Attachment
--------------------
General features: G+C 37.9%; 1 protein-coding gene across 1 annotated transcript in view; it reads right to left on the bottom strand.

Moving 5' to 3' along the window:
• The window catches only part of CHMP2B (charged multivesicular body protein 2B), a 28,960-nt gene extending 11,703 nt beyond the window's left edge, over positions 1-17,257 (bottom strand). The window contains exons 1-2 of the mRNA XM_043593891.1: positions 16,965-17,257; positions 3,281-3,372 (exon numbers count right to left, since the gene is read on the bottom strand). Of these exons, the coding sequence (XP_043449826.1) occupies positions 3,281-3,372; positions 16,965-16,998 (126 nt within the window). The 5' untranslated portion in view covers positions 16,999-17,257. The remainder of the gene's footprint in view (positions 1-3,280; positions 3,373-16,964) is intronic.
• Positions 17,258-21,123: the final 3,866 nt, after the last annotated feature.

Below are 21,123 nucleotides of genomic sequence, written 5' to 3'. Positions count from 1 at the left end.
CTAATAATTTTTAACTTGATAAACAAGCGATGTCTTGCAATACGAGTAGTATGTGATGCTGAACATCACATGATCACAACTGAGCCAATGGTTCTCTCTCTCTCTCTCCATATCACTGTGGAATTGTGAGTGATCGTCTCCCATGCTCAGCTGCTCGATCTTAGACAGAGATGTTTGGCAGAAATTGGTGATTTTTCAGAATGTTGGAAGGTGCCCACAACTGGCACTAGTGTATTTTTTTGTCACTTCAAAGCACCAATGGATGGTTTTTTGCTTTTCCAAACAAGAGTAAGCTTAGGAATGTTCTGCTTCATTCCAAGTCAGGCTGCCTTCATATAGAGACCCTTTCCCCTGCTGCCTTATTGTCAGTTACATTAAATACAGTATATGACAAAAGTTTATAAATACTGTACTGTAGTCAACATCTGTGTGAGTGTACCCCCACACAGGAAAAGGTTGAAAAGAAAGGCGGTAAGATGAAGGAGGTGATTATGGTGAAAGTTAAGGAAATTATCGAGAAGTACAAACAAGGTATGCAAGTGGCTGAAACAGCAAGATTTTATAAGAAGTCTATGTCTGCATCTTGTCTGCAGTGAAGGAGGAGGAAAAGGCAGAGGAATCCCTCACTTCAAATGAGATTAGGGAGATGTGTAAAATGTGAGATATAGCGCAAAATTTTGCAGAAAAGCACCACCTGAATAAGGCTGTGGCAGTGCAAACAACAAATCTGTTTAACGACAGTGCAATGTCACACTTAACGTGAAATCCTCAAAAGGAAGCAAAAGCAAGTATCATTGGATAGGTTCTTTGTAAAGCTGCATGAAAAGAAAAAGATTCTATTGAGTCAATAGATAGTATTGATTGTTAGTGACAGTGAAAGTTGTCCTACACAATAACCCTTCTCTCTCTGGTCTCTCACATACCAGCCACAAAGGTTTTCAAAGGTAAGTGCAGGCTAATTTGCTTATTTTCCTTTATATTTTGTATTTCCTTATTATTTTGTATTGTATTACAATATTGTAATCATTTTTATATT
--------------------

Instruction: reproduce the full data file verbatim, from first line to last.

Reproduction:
General features: G+C 37.9%; 1 protein-coding gene across 1 annotated transcript in view; it reads right to left on the bottom strand.

Moving 5' to 3' along the window:
• The window catches only part of CHMP2B (charged multivesicular body protein 2B), a 28,960-nt gene extending 11,703 nt beyond the window's left edge, over positions 1-17,257 (bottom strand). The window contains exons 1-2 of the mRNA XM_043593891.1: positions 16,965-17,257; positions 3,281-3,372 (exon numbers count right to left, since the gene is read on the bottom strand). Of these exons, the coding sequence (XP_043449826.1) occupies positions 3,281-3,372; positions 16,965-16,998 (126 nt within the window). The 5' untranslated portion in view covers positions 16,999-17,257. The remainder of the gene's footprint in view (positions 1-3,280; positions 3,373-16,964) is intronic.
• Positions 17,258-21,123: the final 3,866 nt, after the last annotated feature.

Below are 21,123 nucleotides of genomic sequence, written 5' to 3'. Positions count from 1 at the left end.
CTAATAATTTTTAACTTGATAAACAAGCGATGTCTTGCAATACGAGTAGTATGTGATGCTGAACATCACATGATCACAACTGAGCCAATGGTTCTCTCTCTCTCTCTCCATATCACTGTGGAATTGTGAGTGATCGTCTCCCATGCTCAGCTGCTCGATCTTAGACAGAGATGTTTGGCAGAAATTGGTGATTTTTCAGAATGTTGGAAGGTGCCCACAACTGGCACTAGTGTATTTTTTTGTCACTTCAAAGCACCAATGGATGGTTTTTTGCTTTTCCAAACAAGAGTAAGCTTAGGAATGTTCTGCTTCATTCCAAGTCAGGCTGCCTTCATATAGAGACCCTTTCCCCTGCTGCCTTATTGTCAGTTACATTAAATACAGTATATGACAAAAGTTTATAAATACTGTACTGTAGTCAACATCTGTGTGAGTGTACCCCCACACAGGAAAAGGTTGAAAAGAAAGGCGGTAAGATGAAGGAGGTGATTATGGTGAAAGTTAAGGAAATTATCGAGAAGTACAAACAAGGTATGCAAGTGGCTGAAACAGCAAGATTTTATAAGAAGTCTATGTCTGCATCTTGTCTGCAGTGAAGGAGGAGGAAAAGGCAGAGGAATCCCTCACTTCAAATGAGATTAGGGAGATGTGTAAAATGTGAGATATAGCGCAAAATTTTGCAGAAAAGCACCACCTGAATAAGGCTGTGGCAGTGCAAACAACAAATCTGTTTAACGACAGTGCAATGTCACACTTAACGTGAAATCCTCAAAAGGAAGCAAAAGCAAGTATCATTGGATAGGTTCTTTGTAAAGCTGCATGAAAAGAAAAAGATTCTATTGAGTCAATAGATAGTATTGATTGTTAGTGACAGTGAAAGTTGTCCTACACAATAACCCTTCTCTCTCTGGTCTCTCACATACCAGCCACAAAGGTTTTCAAAGGTAAGTGCAGGCTAATTTGCTTATTTTCCTTTATATTTTGTATTTCCTTATTATTTTGTATTGTATTACAATATTGTAATCATTTTTATATT